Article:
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How to Properly Use Redirects with WP Engine Hosting

If you use WP Engine hosting, the normal 301 redirect inside the .htaccess file may yield unpredictable results. I have actually lost quite a few redirects that were somehow erased without my knowledge. Per the WPEngine website, Using .htaccess or redirection plugins will not handle all redirects because they sit on the Apache layer and thus only redirect requests handled via Apache. You need to remove your redirects from .htaccess and paste them into a master list file. One you have a master list created for historical record, add individual redirects within the WPEngine.com Manage WordPress > Redirects tab inside your account. But save a master list of redirects in a Google Docs file or somewhere else you will always have access to. If you ever have to switch hosts, you don’t want to lose this data. So anytime you create a new redirect moving forward, add it to your master list at the same time you create a new redirect inside the WPEngine dashboard. If you’ve moved to WPEngine.com hosting in the past year, and you’re not sure whether all of your old redirects are working, I recommend using a free broken link checker. This free tool will crawl your site and report back to you a list of broken links that need to be fixed. Why would fixing old broken links be so important? Broken links cause a host of issues for your business, but here are the top three which concern me most: 1. Broken links can cost you rankings. A website that has broken links looks to be lacking proper maintenance, which Google and other search engines could interpret to mean it is an old, out-of-date, less relevant website. 2. Broken links prevent users from gaining important information. This will cost you money, readers, and connections. It’s a usability no-no. You don’t want an impatient user giving up because they can’t finish the purchase or read the information they need to make an important decision. Broken links cost you customers. 3. Broken links cost you reputation. No one trusts a site that looks outdated and broken. You’ll get fewer links, fewer referrals, fewer people praising or sharing your business. It’s like smelling bad with wrinkled clothes at a job interview. You won’t get on anyone’s good side by looking lazy and unkempt. If it’s worth your time to have a website, it’s worth your time to keep it running properly.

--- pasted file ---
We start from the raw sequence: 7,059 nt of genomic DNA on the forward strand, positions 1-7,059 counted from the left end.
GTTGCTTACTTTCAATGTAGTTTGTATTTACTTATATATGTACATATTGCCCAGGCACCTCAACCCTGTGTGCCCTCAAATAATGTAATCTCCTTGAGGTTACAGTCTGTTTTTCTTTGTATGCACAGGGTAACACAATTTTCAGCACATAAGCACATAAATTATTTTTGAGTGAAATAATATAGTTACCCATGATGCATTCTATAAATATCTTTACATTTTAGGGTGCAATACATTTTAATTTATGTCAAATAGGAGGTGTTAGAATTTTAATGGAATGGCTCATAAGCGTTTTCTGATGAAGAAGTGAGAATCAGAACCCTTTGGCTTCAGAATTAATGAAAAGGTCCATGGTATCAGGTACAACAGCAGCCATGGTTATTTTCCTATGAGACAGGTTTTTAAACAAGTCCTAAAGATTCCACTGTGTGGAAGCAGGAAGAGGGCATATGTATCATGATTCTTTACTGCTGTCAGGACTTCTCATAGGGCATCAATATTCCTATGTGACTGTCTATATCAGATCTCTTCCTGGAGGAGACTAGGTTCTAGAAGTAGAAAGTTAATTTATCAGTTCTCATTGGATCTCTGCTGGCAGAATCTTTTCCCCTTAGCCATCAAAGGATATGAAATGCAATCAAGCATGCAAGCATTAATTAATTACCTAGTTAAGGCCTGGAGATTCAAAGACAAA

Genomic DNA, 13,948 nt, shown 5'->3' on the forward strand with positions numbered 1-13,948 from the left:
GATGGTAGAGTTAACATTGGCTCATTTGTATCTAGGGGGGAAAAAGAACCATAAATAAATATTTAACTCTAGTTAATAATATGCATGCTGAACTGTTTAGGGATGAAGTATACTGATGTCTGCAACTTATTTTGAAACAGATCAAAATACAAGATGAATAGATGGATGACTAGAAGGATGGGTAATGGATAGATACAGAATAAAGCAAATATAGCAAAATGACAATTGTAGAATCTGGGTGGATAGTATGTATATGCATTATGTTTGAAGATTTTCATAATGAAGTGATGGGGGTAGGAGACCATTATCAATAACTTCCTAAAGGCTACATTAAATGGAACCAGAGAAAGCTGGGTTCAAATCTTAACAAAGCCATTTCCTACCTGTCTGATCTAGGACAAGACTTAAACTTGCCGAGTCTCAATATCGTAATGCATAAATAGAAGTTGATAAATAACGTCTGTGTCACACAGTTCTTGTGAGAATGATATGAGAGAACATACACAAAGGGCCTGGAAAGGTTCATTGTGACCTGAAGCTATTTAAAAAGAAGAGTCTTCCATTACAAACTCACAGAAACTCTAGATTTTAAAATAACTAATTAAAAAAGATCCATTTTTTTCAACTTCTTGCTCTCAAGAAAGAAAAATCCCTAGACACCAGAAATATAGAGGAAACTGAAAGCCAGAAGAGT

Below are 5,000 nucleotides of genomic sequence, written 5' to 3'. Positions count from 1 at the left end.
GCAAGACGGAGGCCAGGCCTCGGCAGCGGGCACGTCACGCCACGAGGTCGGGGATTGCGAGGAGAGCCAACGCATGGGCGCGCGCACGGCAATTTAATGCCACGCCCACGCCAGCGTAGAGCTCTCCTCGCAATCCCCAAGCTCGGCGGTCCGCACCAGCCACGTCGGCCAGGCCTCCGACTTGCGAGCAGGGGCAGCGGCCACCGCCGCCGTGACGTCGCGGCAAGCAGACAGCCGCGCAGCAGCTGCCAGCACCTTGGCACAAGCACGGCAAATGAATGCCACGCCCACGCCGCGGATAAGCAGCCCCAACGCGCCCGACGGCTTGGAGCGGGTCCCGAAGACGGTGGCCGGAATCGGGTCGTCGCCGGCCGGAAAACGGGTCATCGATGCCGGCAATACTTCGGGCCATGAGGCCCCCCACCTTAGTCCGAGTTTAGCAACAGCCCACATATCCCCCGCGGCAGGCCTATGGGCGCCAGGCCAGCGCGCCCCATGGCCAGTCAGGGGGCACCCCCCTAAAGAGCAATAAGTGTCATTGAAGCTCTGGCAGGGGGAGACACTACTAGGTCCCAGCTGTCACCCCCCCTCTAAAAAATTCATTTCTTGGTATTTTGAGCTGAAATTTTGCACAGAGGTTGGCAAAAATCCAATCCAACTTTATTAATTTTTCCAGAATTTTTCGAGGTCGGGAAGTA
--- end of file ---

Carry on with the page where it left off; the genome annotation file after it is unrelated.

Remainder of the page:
Your SEO Is Building, Or Destroying, Your Online Reputation

I saw a post yesterday on Search Engine Land by Andrew Shotland that got me thinking. It should go without saying, but do you REALLY know that your SEO is affecting your reputation? Every email sent requesting links, every blog comment, and every fake review can come back to bite you in the ass. Let’s […]

Four Levels of Reputation Monitoring Prowess

Everyone comes to the Reputation Monitoring party at one stage or another. Maybe you’re a rookie, bumbling around and covering up your mistakes because you don’t know any better. Maybe you’re an empath, getting dirty in the trenches while you ooze sympathy for everyone’s feelings. Perhaps  you’re a veteran, wise enough to know thy enemy […]

When it Comes to SEO, Something is Better than Nothing

Some interactive marketing agencies affect an elitist attitude when taking on new clients. They turn away anyone without proof a six-figure budget. Some companies have trouble allocating funds to a marketing strategy they’ve never tried before. That’s why it’s important to find an agency who will review your website, listen to your budget constraints, and […]

Perhaps I Could Use Some Reputation Management

I wonder, seeing how so many search results for my name have to do with SEO “experts” criticizing one of my older articles. Not to mention the fact that any visitor to this site has no idea what to make of me. I am the definition of Random Man. I experienced this problem last January when I was looking for a job. Everyone I sent a resume to visited this website. They got all kinds of random insights into who I am. I’m sure they decided to find someone whose online reputation appears to be more consistent. So be it. […]